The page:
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Data science for investors. Do you stand a chance?

Posted by Dan on December 18, 2014

Will algorithmic trading take over the market? How much of a chance do you stand against university trained quants and other math goliaths? Are you too old to keep up or catch up? Is there a way to measure yourself before you commit and maybe lose some or all of your savings in the market? That’s some of the questions that are starting to bother more than a few retail investors. I will try to address them in this article.

As you may have seen on this site, I use my own indicators and algos. Where do they come from? The days that you could easily make money by using standard tools like the RSI or simple moving averages are long gone. Using them is like turning up for a Nascar race with a bullock cart, really… But, you can try to catch up, just like I have tried. I am not a trained a mathematician, I call myself a nexpert, a self-taught nexpert. If I can do it, you can do it. But it will take time, motivation, some basic math skills (or coursera) and a computer.

So, how to get started? Well, why not learn from the best? Would your game of golf improve if you could play some rounds alongside Tiger Woods? Probably. Will your game of poker improve if you play with people who are even worse than you are? Probably not much. The good news is that the internet has made it possible to compete alongside some of the best data scientists in the world. You will not win, but you will learn a lot, things that you can then use in your trading. So, here is the first step: head over to and sign up for a free account. That site organises regular data science contests and sometimes there is big prize money to be won. Many of their contests are sponsored by major companies like GE. There are also starter contests that will teach you the basics of data science. In fact, some of the contests are sponsored by hedge funds who are looking for top talents. So, winning may land you a very well-paying job, designing algos for a hedge fund. Of course, you are not likely to win, because you are up against math professors, university teams and nutcases like me. But you will learn a lot and you will find out where you stand against specialists in the field. I joined kaggle a few years ago and participated in two contests before I took my new skills to play with my own indicators and algos for the stocks market. In the first contest I ranked 98th out of 353 teams. Not too bad. On the second occasion I finished 48th out of 355, so almost in the top 10%. I was surprised to leave college teams behind me, and that gave me confidence that maybe I am not all that bad at this. Here you can find links to the contests I did:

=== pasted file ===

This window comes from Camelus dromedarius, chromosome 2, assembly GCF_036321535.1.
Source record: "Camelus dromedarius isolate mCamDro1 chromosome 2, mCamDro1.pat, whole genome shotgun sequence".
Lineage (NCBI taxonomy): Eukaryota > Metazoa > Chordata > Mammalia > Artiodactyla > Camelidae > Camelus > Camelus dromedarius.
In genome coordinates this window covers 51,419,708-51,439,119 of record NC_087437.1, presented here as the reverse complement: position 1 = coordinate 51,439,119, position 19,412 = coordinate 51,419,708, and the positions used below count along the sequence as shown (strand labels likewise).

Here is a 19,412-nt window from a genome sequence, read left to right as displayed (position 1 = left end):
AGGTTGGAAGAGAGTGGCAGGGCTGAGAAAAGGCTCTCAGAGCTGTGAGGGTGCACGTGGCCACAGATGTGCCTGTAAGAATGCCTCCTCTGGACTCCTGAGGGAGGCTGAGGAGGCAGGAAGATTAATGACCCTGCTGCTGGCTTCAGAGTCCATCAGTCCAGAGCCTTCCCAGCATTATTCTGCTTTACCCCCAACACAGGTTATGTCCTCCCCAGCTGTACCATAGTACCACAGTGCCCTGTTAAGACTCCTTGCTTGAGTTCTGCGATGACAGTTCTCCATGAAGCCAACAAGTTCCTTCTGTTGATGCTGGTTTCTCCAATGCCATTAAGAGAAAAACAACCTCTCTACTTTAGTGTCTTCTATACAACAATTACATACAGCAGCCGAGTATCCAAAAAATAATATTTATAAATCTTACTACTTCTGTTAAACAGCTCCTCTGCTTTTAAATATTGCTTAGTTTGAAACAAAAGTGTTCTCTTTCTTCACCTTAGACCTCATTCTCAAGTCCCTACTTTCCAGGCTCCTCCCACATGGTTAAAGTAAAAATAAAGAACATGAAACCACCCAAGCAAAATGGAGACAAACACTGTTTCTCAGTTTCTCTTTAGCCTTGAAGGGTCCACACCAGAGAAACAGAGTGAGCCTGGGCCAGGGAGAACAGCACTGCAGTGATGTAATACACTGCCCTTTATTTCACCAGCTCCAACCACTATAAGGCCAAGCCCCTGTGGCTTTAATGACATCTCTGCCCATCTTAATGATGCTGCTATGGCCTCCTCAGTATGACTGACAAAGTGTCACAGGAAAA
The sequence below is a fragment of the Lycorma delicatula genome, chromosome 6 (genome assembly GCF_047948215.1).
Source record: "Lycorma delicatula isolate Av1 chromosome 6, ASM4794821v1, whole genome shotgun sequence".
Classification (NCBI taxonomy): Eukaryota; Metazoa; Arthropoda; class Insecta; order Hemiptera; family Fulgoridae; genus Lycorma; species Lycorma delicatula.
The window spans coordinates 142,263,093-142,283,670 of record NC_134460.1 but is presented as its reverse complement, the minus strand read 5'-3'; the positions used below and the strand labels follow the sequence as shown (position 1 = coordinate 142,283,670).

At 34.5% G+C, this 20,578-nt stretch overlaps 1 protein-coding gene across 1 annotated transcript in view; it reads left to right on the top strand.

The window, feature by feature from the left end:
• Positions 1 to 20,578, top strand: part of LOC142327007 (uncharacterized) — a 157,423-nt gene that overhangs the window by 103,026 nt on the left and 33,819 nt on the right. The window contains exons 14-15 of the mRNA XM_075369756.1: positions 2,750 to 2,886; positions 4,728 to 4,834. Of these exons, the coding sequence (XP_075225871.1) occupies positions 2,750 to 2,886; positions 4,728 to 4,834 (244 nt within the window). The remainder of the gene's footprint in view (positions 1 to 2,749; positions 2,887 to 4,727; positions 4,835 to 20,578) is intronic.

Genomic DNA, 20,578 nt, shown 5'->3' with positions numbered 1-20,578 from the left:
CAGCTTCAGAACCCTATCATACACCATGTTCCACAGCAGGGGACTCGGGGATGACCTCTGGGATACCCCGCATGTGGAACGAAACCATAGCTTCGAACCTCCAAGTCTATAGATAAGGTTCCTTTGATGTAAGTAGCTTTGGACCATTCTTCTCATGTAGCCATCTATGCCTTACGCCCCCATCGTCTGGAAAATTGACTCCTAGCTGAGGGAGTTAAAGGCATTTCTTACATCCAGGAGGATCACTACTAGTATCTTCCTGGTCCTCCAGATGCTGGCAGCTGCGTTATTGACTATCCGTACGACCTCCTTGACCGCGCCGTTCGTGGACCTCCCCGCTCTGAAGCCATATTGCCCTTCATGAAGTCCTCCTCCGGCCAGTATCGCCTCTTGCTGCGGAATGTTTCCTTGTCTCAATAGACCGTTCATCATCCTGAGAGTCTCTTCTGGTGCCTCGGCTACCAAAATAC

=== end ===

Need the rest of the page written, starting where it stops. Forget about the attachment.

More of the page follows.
Right now an interesting new contest is starting with $100000 for the winner, and I might jump in if time permits. The challenge is to classify ocean plankton. Now, you may ask what the hell has classifying plankton to do with the stock market? Well, playing the stock market is also a classification problem. If you can find a better way to classify stock setups in categories like “Bullish”, “Bearish” and “Neutral” you are on your way to profits. The skills you learn to classify plankton better can be used to classify stocks as well. Your computer won’t care whether it is classifying plankton or stocks.

The world is full of people complaining about the economy and no good jobs… But half of the day they are wasting away on facebook or playing angry birds on their smart phone (what “smart” phone?). So, why not waste that time on something that may yield some useful new skills? Times have never been better for people with the motivation to learn something new, because the internet makes it free and fun to pick up skills. If I can do it, you can do it. Are you taking advantage?

Good luck, Danny


8 Responses to “Data science for investors. Do you stand a chance?”

  1. Alex Lurvey said

    Another resource that some may enjoy:

  2. Astra-Man said

    Very cool. I just stumbled upon kaggle myself just this week and thought the same. Looking forward to following your success on that site as well!

  3. Kris Au said

    Danny, very good article, and thought provoking to those who complained. BTW, I have a plan of how to make a million from a humble capital, say, 10000. in stock market. Just thought of the plan based on simple maths, after all, it is only maths that will guide us through. Now putting the plan in action, it will not be achieved overnight. It may take around 2 to 3 years.

    • Danny said

      Great. Let us know how it goes. The thing with math based investing is also that we can backtest it. We can then see how we would have done with a given formula if we had started using it 10 or 20 years ago. And we will know what we can expect in different market environments. But eventually there is no real substitute for testing things in the real, so-called forward testing.

  4. Rohit Narang said

    Danny – great article and very inspiring indeed! Will sign up for kaggle and follow it up.
    Also, have been doing my trading across asset classes for many years but never have I tried to make an algo and automated it – the plan for 2015 is to have atleast make one automated algo trading for me.
    Any thoughts/guidance on this matter would be very much appreciated.
    Needless to say, if I can be of any help – please let me know.

    • Danny said

      Thanks for the thumbs up, Rohit.
      I will try to do a post on recommended tools and websites for people who want to develop algos for trading.
      Stay tuned.

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